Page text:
Metric of the Month: Demand/Supply Planning Cost per $1,000 in Revenue

Organizations can reduce planning costs by adopting enterprise-wide systems or policies to standardize supply chain planning, regardless of whether the entire supply chain planning operation is centralized or decentralized.

Figure 1.
Figure 1.

Demand and supply planning costs include those associated with forecasting, developing finished goods or end-item inventory plans and coordinating the demand and supply process across the entire supply chain. As shown in Figure 1, APQC’s Open Standards Benchmarking measures in supply chain planning shows there is a $2.60 difference between top and bottom performers regarding these costs per $1,000 in revenue. This represents a potential cost savings of $13 million for an organization with $5 billion in annual revenue.

Organizations can reduce planning costs by adopting enterprise-wide systems or policies to standardize supply chain planning, regardless of whether the entire supply chain planning operation is centralized or decentralized. This can lead to streamlined processes that require less time and fewer personnel to complete. Organizations can also use real-time demand data and alert notifications to determine when adjustments to the supply chain are needed and enact those adjustments as quickly as possible.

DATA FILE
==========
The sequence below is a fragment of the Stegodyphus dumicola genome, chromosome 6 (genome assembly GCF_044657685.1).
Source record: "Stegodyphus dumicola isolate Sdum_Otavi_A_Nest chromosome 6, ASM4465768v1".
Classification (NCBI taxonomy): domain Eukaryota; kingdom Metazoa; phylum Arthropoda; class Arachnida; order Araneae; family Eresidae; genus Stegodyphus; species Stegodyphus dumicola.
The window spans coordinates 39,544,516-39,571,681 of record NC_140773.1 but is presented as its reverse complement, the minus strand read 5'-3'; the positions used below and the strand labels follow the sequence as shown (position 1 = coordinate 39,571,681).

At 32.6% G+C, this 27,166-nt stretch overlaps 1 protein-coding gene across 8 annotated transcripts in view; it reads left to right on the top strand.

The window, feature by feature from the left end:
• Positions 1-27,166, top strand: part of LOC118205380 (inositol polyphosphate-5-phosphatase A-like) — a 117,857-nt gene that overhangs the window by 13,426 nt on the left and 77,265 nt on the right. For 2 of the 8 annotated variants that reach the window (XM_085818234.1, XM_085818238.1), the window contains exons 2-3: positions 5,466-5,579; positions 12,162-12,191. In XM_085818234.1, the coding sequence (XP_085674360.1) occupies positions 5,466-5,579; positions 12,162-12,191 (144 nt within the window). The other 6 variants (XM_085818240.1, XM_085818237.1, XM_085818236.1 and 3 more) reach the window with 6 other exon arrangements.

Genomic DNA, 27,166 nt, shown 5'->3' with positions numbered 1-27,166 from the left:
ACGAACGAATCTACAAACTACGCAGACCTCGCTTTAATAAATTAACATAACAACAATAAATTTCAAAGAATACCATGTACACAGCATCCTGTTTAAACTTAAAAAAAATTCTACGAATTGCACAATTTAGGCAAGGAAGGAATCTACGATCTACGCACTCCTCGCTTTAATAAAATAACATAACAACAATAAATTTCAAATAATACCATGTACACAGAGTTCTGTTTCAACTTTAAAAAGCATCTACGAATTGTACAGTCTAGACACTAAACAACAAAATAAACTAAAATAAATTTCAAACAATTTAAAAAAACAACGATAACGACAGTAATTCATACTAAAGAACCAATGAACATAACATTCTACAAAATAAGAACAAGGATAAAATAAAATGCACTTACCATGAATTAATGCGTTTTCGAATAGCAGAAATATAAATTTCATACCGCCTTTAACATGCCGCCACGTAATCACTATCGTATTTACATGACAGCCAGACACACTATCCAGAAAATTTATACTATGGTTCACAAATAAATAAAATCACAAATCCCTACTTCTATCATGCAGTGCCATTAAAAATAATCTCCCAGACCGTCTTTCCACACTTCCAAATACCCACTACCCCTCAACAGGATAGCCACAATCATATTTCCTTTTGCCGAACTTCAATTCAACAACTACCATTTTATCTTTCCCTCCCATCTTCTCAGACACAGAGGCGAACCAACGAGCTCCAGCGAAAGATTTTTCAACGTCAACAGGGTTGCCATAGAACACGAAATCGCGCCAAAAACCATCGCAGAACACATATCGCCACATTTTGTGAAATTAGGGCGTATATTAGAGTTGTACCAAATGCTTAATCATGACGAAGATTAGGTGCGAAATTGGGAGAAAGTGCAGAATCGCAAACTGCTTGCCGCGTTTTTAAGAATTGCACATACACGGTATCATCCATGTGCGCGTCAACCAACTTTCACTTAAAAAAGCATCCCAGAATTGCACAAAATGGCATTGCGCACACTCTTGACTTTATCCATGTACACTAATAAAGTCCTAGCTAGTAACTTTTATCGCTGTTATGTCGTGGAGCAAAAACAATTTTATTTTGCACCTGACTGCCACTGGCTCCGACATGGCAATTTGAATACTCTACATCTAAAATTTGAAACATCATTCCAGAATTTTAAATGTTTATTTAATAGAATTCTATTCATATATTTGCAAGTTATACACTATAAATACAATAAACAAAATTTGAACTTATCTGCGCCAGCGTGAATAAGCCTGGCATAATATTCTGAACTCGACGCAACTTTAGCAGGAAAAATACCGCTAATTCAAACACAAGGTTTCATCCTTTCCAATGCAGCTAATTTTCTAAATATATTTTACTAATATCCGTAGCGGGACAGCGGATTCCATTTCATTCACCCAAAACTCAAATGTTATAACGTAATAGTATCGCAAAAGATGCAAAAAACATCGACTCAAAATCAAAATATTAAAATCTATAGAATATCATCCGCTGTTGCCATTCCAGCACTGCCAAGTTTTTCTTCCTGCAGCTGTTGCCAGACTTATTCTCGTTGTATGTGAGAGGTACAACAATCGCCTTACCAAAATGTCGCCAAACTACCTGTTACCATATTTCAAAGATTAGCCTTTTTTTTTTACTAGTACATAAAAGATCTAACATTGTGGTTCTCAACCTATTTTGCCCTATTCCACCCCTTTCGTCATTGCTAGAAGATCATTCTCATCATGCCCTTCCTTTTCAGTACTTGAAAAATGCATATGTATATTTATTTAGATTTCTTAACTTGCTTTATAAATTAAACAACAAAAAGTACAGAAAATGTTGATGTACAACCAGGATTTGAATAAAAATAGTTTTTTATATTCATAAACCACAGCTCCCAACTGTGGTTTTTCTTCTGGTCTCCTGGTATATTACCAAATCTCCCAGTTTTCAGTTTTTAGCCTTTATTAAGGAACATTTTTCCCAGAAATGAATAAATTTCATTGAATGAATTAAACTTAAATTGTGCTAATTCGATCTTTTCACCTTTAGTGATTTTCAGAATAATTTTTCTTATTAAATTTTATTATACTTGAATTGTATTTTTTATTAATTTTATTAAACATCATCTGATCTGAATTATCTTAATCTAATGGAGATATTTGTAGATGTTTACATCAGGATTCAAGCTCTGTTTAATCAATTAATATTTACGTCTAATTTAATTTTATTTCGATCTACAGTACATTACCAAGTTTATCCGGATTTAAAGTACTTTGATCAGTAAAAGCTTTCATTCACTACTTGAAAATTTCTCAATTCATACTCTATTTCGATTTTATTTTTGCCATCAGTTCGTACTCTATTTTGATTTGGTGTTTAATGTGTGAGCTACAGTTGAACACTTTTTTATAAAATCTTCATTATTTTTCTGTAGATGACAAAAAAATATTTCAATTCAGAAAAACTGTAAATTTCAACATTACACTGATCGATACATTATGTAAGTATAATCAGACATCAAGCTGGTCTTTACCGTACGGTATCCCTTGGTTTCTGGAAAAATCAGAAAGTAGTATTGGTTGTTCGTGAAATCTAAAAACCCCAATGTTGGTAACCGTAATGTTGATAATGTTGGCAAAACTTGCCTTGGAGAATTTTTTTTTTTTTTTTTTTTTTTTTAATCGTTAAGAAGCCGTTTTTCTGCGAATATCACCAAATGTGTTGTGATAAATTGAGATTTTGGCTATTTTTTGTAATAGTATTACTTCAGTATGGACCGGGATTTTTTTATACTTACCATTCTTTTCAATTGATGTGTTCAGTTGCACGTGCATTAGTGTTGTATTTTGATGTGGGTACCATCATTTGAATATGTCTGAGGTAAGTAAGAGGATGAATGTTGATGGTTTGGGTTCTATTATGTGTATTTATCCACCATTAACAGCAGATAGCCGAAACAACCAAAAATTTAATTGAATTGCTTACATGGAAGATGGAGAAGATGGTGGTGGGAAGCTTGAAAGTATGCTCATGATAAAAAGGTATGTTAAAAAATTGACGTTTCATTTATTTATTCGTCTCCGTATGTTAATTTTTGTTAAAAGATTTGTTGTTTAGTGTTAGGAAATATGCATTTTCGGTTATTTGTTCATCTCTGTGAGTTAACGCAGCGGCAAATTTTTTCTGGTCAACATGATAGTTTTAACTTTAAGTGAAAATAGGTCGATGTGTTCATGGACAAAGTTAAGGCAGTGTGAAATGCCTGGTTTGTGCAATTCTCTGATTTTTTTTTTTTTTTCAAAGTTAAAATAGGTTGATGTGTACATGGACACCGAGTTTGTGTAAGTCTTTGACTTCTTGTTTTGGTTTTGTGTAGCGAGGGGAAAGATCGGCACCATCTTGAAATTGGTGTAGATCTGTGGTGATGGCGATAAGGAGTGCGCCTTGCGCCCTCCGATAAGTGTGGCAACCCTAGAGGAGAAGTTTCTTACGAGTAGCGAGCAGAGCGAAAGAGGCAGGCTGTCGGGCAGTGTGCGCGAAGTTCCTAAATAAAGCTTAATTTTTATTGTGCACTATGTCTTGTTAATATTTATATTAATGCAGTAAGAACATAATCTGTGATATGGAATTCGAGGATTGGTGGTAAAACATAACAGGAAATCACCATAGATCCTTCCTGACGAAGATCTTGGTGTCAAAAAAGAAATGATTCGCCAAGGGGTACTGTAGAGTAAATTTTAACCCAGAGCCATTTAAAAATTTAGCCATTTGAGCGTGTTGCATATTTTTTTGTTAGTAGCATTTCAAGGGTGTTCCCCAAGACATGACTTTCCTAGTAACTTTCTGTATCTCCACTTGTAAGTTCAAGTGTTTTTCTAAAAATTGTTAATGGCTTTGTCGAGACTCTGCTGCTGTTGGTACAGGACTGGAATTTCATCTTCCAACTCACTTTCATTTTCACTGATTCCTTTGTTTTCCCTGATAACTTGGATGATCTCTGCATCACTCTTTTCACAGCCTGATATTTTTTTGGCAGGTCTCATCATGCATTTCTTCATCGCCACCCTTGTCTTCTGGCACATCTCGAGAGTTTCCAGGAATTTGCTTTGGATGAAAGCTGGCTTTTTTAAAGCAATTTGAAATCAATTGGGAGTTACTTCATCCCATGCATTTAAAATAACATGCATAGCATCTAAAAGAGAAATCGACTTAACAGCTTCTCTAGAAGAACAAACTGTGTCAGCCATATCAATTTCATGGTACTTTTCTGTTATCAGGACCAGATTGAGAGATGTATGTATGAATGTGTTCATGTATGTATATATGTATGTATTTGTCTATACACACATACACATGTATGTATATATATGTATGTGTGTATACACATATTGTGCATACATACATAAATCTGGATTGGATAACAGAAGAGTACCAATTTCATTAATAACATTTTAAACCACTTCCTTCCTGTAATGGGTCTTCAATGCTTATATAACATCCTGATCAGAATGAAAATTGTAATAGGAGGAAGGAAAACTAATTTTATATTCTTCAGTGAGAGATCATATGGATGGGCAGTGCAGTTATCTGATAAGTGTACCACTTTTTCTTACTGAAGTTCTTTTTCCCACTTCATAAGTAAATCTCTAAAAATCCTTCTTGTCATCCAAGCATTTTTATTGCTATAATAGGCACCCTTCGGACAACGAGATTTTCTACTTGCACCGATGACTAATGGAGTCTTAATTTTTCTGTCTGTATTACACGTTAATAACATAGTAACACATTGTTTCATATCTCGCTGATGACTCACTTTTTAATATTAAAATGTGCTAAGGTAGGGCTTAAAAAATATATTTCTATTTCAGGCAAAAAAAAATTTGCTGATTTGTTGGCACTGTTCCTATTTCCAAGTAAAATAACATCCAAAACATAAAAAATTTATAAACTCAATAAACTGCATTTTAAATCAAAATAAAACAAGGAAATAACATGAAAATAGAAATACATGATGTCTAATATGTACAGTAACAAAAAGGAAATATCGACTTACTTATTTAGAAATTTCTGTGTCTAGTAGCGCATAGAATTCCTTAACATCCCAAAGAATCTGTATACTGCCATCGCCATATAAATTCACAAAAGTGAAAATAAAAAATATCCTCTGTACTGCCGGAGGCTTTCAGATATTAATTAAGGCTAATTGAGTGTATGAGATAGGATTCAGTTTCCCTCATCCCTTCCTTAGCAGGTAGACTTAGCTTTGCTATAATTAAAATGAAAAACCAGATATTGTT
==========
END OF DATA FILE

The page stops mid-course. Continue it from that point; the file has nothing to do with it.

Having insight into the materials needed and available from suppliers can help organizations act quickly to demand shifts. While internally collected data is helpful in understanding this, many organizations also collaborate with suppliers. Organizations collaborating with suppliers are more efficient in their supply chain planning efforts and ultimately have lower supply planning/demand costs.

A basic level of supplier collaboration can mean working with first-tier suppliers to determine short- or long-term requirements for particular products and develop forecasts. To go beyond this, organizations can work with suppliers to obtain their inventory levels and capacities, which can then be used in the demand planning process. Organizations can also consider adopting the formal Collaborative Planning, Forecasting and Replenishment (CPFR) model to facilitate information sharing with their suppliers through a shared information system. This can aid both buyers and suppliers in understanding the inventory needed to meet market demand.


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